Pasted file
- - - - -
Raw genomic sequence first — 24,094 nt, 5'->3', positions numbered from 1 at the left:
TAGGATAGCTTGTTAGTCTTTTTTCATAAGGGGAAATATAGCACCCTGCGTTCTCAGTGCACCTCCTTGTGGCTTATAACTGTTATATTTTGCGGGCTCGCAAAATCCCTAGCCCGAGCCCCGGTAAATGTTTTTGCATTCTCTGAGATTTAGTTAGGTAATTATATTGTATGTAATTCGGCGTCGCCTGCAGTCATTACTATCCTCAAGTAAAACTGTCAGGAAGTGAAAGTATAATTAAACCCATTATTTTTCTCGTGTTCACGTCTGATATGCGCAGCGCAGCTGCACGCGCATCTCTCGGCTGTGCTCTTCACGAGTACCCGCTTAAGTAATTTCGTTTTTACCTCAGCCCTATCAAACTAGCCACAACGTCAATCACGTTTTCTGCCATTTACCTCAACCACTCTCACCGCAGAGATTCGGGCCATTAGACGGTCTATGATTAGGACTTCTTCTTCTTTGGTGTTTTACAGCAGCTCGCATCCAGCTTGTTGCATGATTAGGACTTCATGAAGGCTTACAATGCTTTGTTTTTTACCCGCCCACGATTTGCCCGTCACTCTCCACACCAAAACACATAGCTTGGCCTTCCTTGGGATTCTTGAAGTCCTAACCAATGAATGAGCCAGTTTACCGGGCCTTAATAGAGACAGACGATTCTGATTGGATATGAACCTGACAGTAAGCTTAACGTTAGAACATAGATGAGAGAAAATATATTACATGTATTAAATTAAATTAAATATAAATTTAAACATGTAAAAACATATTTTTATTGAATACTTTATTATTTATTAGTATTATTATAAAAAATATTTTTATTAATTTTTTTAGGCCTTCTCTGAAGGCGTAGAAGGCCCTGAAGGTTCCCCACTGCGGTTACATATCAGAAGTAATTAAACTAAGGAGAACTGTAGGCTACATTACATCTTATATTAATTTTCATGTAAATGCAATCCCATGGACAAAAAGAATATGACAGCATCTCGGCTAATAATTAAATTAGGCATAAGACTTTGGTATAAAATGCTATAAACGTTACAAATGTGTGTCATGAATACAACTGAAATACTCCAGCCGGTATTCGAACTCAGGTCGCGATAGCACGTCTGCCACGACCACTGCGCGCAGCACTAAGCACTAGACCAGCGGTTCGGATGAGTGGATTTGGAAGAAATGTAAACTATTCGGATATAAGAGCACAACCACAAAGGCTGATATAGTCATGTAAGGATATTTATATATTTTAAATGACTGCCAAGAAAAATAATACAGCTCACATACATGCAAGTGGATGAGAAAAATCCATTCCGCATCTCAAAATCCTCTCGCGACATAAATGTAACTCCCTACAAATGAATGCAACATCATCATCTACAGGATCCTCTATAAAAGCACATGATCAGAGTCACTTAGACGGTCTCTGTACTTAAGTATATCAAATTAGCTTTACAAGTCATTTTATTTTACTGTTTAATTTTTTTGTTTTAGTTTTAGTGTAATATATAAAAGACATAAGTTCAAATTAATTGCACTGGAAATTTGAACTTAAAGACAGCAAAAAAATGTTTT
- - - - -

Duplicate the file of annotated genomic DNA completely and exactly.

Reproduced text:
Raw genomic sequence first — 24,094 nt, 5'->3', positions numbered from 1 at the left:
TAGGATAGCTTGTTAGTCTTTTTTCATAAGGGGAAATATAGCACCCTGCGTTCTCAGTGCACCTCCTTGTGGCTTATAACTGTTATATTTTGCGGGCTCGCAAAATCCCTAGCCCGAGCCCCGGTAAATGTTTTTGCATTCTCTGAGATTTAGTTAGGTAATTATATTGTATGTAATTCGGCGTCGCCTGCAGTCATTACTATCCTCAAGTAAAACTGTCAGGAAGTGAAAGTATAATTAAACCCATTATTTTTCTCGTGTTCACGTCTGATATGCGCAGCGCAGCTGCACGCGCATCTCTCGGCTGTGCTCTTCACGAGTACCCGCTTAAGTAATTTCGTTTTTACCTCAGCCCTATCAAACTAGCCACAACGTCAATCACGTTTTCTGCCATTTACCTCAACCACTCTCACCGCAGAGATTCGGGCCATTAGACGGTCTATGATTAGGACTTCTTCTTCTTTGGTGTTTTACAGCAGCTCGCATCCAGCTTGTTGCATGATTAGGACTTCATGAAGGCTTACAATGCTTTGTTTTTTACCCGCCCACGATTTGCCCGTCACTCTCCACACCAAAACACATAGCTTGGCCTTCCTTGGGATTCTTGAAGTCCTAACCAATGAATGAGCCAGTTTACCGGGCCTTAATAGAGACAGACGATTCTGATTGGATATGAACCTGACAGTAAGCTTAACGTTAGAACATAGATGAGAGAAAATATATTACATGTATTAAATTAAATTAAATATAAATTTAAACATGTAAAAACATATTTTTATTGAATACTTTATTATTTATTAGTATTATTATAAAAAATATTTTTATTAATTTTTTTAGGCCTTCTCTGAAGGCGTAGAAGGCCCTGAAGGTTCCCCACTGCGGTTACATATCAGAAGTAATTAAACTAAGGAGAACTGTAGGCTACATTACATCTTATATTAATTTTCATGTAAATGCAATCCCATGGACAAAAAGAATATGACAGCATCTCGGCTAATAATTAAATTAGGCATAAGACTTTGGTATAAAATGCTATAAACGTTACAAATGTGTGTCATGAATACAACTGAAATACTCCAGCCGGTATTCGAACTCAGGTCGCGATAGCACGTCTGCCACGACCACTGCGCGCAGCACTAAGCACTAGACCAGCGGTTCGGATGAGTGGATTTGGAAGAAATGTAAACTATTCGGATATAAGAGCACAACCACAAAGGCTGATATAGTCATGTAAGGATATTTATATATTTTAAATGACTGCCAAGAAAAATAATACAGCTCACATACATGCAAGTGGATGAGAAAAATCCATTCCGCATCTCAAAATCCTCTCGCGACATAAATGTAACTCCCTACAAATGAATGCAACATCATCATCTACAGGATCCTCTATAAAAGCACATGATCAGAGTCACTTAGACGGTCTCTGTACTTAAGTATATCAAATTAGCTTTACAAGTCATTTTATTTTACTGTTTAATTTTTTTGTTTTAGTTTTAGTGTAATATATAAAAGACATAAGTTCAAATTAATTGCACTGGAAATTTGAACTTAAAGACAGCAAAAAAATGTTTT